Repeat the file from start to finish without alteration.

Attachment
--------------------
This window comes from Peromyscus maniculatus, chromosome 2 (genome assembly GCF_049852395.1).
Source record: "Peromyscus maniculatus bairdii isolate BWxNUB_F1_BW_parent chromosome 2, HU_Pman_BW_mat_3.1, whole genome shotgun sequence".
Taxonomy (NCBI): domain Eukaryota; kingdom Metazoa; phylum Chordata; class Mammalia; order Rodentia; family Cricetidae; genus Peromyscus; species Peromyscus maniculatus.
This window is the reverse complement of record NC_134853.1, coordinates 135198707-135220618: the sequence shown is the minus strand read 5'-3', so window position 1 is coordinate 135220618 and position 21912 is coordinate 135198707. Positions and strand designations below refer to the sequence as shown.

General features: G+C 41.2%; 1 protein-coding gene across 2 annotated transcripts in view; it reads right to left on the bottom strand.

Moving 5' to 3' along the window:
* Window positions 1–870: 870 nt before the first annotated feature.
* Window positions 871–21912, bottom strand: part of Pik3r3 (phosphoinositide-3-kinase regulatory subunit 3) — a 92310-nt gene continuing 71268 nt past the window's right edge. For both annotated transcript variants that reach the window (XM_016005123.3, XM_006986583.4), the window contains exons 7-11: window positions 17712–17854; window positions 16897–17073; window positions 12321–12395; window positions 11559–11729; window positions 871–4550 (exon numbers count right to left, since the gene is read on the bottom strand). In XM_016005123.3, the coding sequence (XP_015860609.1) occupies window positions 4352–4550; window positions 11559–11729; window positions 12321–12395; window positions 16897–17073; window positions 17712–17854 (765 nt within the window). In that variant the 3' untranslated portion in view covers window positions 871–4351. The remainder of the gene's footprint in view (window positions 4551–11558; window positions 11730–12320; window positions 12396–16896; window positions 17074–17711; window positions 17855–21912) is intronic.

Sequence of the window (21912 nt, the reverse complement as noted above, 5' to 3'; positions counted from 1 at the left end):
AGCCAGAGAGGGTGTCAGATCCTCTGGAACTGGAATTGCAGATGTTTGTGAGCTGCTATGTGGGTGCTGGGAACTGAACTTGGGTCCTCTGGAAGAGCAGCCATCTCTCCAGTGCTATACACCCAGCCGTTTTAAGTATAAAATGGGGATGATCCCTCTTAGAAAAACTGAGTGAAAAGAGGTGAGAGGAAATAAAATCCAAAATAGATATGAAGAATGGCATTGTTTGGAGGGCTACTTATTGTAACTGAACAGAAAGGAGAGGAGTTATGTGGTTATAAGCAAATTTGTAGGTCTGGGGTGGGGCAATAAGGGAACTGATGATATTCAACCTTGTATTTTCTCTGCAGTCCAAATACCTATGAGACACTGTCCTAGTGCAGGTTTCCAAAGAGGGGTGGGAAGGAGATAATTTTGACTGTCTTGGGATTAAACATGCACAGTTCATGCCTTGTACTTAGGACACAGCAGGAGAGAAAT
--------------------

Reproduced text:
This window comes from Peromyscus maniculatus, chromosome 2 (genome assembly GCF_049852395.1).
Source record: "Peromyscus maniculatus bairdii isolate BWxNUB_F1_BW_parent chromosome 2, HU_Pman_BW_mat_3.1, whole genome shotgun sequence".
Taxonomy (NCBI): domain Eukaryota; kingdom Metazoa; phylum Chordata; class Mammalia; order Rodentia; family Cricetidae; genus Peromyscus; species Peromyscus maniculatus.
This window is the reverse complement of record NC_134853.1, coordinates 135198707-135220618: the sequence shown is the minus strand read 5'-3', so window position 1 is coordinate 135220618 and position 21912 is coordinate 135198707. Positions and strand designations below refer to the sequence as shown.

General features: G+C 41.2%; 1 protein-coding gene across 2 annotated transcripts in view; it reads right to left on the bottom strand.

Moving 5' to 3' along the window:
* Window positions 1–870: 870 nt before the first annotated feature.
* Window positions 871–21912, bottom strand: part of Pik3r3 (phosphoinositide-3-kinase regulatory subunit 3) — a 92310-nt gene continuing 71268 nt past the window's right edge. For both annotated transcript variants that reach the window (XM_016005123.3, XM_006986583.4), the window contains exons 7-11: window positions 17712–17854; window positions 16897–17073; window positions 12321–12395; window positions 11559–11729; window positions 871–4550 (exon numbers count right to left, since the gene is read on the bottom strand). In XM_016005123.3, the coding sequence (XP_015860609.1) occupies window positions 4352–4550; window positions 11559–11729; window positions 12321–12395; window positions 16897–17073; window positions 17712–17854 (765 nt within the window). In that variant the 3' untranslated portion in view covers window positions 871–4351. The remainder of the gene's footprint in view (window positions 4551–11558; window positions 11730–12320; window positions 12396–16896; window positions 17074–17711; window positions 17855–21912) is intronic.

Sequence of the window (21912 nt, the reverse complement as noted above, 5' to 3'; positions counted from 1 at the left end):
AGCCAGAGAGGGTGTCAGATCCTCTGGAACTGGAATTGCAGATGTTTGTGAGCTGCTATGTGGGTGCTGGGAACTGAACTTGGGTCCTCTGGAAGAGCAGCCATCTCTCCAGTGCTATACACCCAGCCGTTTTAAGTATAAAATGGGGATGATCCCTCTTAGAAAAACTGAGTGAAAAGAGGTGAGAGGAAATAAAATCCAAAATAGATATGAAGAATGGCATTGTTTGGAGGGCTACTTATTGTAACTGAACAGAAAGGAGAGGAGTTATGTGGTTATAAGCAAATTTGTAGGTCTGGGGTGGGGCAATAAGGGAACTGATGATATTCAACCTTGTATTTTCTCTGCAGTCCAAATACCTATGAGACACTGTCCTAGTGCAGGTTTCCAAAGAGGGGTGGGAAGGAGATAATTTTGACTGTCTTGGGATTAAACATGCACAGTTCATGCCTTGTACTTAGGACACAGCAGGAGAGAAAT